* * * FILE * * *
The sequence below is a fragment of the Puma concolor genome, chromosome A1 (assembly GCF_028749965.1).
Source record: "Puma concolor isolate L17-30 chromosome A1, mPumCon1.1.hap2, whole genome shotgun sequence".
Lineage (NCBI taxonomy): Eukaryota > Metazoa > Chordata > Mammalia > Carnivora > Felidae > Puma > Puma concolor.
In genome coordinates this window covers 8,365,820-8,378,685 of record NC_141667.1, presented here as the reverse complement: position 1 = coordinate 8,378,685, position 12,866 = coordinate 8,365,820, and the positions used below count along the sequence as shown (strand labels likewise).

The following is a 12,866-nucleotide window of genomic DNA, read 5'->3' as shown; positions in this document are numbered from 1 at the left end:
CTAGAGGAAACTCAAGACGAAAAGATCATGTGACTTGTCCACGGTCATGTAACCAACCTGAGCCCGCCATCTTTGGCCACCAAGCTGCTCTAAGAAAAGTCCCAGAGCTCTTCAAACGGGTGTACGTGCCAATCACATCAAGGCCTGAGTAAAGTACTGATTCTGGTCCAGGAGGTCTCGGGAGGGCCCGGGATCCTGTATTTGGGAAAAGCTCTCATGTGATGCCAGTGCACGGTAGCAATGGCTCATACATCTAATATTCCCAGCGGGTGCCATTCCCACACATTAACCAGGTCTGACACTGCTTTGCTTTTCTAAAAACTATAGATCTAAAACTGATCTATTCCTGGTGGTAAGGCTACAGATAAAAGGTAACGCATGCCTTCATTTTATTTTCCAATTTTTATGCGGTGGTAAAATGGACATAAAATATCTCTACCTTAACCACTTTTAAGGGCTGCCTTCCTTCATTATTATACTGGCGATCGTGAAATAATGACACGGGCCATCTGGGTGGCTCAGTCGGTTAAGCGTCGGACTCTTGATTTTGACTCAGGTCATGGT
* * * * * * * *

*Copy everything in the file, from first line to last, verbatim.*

The sequence below is a fragment of the Puma concolor genome, chromosome A1 (assembly GCF_028749965.1).
Source record: "Puma concolor isolate L17-30 chromosome A1, mPumCon1.1.hap2, whole genome shotgun sequence".
Lineage (NCBI taxonomy): Eukaryota > Metazoa > Chordata > Mammalia > Carnivora > Felidae > Puma > Puma concolor.
In genome coordinates this window covers 8,365,820-8,378,685 of record NC_141667.1, presented here as the reverse complement: position 1 = coordinate 8,378,685, position 12,866 = coordinate 8,365,820, and the positions used below count along the sequence as shown (strand labels likewise).

The following is a 12,866-nucleotide window of genomic DNA, read 5'->3' as shown; positions in this document are numbered from 1 at the left end:
CTAGAGGAAACTCAAGACGAAAAGATCATGTGACTTGTCCACGGTCATGTAACCAACCTGAGCCCGCCATCTTTGGCCACCAAGCTGCTCTAAGAAAAGTCCCAGAGCTCTTCAAACGGGTGTACGTGCCAATCACATCAAGGCCTGAGTAAAGTACTGATTCTGGTCCAGGAGGTCTCGGGAGGGCCCGGGATCCTGTATTTGGGAAAAGCTCTCATGTGATGCCAGTGCACGGTAGCAATGGCTCATACATCTAATATTCCCAGCGGGTGCCATTCCCACACATTAACCAGGTCTGACACTGCTTTGCTTTTCTAAAAACTATAGATCTAAAACTGATCTATTCCTGGTGGTAAGGCTACAGATAAAAGGTAACGCATGCCTTCATTTTATTTTCCAATTTTTATGCGGTGGTAAAATGGACATAAAATATCTCTACCTTAACCACTTTTAAGGGCTGCCTTCCTTCATTATTATACTGGCGATCGTGAAATAATGACACGGGCCATCTGGGTGGCTCAGTCGGTTAAGCGTCGGACTCTTGATTTTGACTCAGGTCATGGT